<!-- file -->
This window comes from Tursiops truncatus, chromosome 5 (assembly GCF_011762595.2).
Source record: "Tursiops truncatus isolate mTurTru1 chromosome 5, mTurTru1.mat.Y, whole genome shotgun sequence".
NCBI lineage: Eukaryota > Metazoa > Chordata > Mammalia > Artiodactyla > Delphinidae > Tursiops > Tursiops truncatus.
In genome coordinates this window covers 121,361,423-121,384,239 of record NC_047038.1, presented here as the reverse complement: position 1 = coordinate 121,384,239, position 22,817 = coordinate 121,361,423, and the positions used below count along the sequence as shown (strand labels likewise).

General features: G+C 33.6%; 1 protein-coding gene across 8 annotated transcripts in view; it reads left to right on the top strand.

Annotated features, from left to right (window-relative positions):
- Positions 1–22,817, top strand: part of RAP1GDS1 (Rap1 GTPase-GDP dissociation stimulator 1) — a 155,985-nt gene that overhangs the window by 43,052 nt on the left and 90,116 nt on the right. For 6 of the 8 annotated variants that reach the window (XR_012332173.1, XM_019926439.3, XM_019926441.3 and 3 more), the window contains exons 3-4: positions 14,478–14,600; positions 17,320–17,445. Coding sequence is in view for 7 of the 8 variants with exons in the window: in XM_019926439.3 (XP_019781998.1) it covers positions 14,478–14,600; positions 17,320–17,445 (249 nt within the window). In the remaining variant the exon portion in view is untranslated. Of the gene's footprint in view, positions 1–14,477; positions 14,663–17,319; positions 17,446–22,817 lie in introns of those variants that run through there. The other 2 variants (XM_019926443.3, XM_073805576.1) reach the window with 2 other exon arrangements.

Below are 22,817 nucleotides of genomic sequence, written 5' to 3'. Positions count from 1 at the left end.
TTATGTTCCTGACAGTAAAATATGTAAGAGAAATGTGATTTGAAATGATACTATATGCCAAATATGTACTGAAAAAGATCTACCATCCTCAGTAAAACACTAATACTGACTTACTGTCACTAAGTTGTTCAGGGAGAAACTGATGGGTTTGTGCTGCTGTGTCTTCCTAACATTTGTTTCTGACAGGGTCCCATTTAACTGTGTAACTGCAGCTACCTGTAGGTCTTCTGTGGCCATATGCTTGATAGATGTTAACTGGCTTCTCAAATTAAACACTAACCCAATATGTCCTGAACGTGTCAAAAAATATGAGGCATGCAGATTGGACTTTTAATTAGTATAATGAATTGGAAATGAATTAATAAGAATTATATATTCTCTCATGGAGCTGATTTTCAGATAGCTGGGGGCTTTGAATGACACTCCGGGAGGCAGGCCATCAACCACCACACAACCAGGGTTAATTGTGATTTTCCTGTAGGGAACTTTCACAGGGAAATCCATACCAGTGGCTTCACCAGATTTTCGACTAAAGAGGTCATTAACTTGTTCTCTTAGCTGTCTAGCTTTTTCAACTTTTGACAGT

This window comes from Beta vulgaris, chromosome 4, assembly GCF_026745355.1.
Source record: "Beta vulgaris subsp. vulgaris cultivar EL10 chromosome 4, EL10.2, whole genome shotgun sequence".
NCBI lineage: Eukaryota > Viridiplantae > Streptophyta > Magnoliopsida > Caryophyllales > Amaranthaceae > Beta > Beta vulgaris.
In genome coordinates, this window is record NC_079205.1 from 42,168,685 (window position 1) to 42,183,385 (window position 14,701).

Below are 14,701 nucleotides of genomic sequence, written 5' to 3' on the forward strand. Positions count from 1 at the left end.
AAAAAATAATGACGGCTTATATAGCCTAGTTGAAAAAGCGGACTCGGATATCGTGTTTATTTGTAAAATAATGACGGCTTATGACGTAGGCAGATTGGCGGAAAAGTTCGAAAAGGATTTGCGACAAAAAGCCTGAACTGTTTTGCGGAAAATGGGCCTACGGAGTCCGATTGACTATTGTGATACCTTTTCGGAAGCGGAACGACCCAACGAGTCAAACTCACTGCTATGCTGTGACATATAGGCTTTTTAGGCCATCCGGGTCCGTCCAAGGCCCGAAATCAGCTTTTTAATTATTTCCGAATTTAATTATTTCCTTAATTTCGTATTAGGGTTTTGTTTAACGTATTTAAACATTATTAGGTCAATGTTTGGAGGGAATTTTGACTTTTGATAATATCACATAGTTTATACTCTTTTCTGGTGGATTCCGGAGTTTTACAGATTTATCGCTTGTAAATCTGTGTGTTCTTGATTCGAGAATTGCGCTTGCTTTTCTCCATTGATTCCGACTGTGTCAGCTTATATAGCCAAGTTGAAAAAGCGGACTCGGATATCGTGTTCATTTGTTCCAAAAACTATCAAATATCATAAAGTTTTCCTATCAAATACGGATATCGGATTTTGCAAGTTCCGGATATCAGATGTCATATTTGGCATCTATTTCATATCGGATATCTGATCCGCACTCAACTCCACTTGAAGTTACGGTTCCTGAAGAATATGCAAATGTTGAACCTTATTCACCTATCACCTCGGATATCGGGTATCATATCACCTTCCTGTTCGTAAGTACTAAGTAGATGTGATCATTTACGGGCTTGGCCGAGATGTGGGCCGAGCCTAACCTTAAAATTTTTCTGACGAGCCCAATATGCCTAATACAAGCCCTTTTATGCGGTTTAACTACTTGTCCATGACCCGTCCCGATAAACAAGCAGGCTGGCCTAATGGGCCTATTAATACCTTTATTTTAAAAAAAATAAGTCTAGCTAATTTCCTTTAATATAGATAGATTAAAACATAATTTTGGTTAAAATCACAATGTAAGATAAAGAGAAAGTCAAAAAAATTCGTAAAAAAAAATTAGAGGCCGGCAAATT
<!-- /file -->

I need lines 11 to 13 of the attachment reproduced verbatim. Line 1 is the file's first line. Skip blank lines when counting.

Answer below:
Source record: "Beta vulgaris subsp. vulgaris cultivar EL10 chromosome 4, EL10.2, whole genome shotgun sequence".
NCBI lineage: Eukaryota > Viridiplantae > Streptophyta > Magnoliopsida > Caryophyllales > Amaranthaceae > Beta > Beta vulgaris.
In genome coordinates, this window is record NC_079205.1 from 42,168,685 (window position 1) to 42,183,385 (window position 14,701).